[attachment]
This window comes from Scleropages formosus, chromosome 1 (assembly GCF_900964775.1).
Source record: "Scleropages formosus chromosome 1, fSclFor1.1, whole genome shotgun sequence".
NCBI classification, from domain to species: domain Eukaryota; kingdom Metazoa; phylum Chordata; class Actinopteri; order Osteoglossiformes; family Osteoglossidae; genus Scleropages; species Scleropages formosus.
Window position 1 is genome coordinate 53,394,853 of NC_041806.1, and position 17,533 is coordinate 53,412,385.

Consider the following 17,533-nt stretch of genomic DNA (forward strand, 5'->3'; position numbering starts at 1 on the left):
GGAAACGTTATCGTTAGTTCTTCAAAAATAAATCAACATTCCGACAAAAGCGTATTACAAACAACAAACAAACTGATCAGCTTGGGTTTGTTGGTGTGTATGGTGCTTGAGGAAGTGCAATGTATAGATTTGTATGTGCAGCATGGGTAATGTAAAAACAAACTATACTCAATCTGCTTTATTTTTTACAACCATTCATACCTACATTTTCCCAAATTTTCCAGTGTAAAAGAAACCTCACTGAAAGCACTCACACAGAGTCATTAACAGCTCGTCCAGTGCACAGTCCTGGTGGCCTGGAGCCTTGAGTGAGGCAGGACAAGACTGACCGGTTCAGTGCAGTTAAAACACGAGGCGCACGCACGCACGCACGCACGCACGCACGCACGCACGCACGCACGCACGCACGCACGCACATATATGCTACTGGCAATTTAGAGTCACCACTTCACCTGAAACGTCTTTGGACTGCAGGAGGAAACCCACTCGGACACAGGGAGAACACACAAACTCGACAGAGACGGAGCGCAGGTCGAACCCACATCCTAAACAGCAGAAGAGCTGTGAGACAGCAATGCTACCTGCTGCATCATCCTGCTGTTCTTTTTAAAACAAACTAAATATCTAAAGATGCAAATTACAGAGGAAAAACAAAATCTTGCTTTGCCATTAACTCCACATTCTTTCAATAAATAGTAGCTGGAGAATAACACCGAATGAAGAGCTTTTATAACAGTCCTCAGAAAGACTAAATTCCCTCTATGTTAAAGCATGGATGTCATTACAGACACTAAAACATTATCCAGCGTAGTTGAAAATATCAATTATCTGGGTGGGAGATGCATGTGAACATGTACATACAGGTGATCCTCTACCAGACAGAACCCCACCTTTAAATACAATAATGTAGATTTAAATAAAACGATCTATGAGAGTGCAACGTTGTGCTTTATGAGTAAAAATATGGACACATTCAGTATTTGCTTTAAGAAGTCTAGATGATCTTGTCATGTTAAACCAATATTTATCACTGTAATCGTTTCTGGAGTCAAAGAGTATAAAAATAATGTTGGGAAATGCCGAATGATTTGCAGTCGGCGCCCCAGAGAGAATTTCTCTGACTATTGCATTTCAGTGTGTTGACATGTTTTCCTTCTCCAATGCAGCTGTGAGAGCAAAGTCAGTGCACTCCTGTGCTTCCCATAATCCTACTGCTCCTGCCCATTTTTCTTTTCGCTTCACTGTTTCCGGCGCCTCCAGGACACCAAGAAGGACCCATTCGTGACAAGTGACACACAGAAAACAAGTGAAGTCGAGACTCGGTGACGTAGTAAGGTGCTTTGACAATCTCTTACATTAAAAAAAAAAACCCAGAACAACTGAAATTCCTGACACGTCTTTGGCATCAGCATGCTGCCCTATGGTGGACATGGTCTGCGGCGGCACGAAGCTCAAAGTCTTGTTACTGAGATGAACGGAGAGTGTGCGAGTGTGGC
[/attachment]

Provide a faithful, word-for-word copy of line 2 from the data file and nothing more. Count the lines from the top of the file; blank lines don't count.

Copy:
Source record: "Scleropages formosus chromosome 1, fSclFor1.1, whole genome shotgun sequence".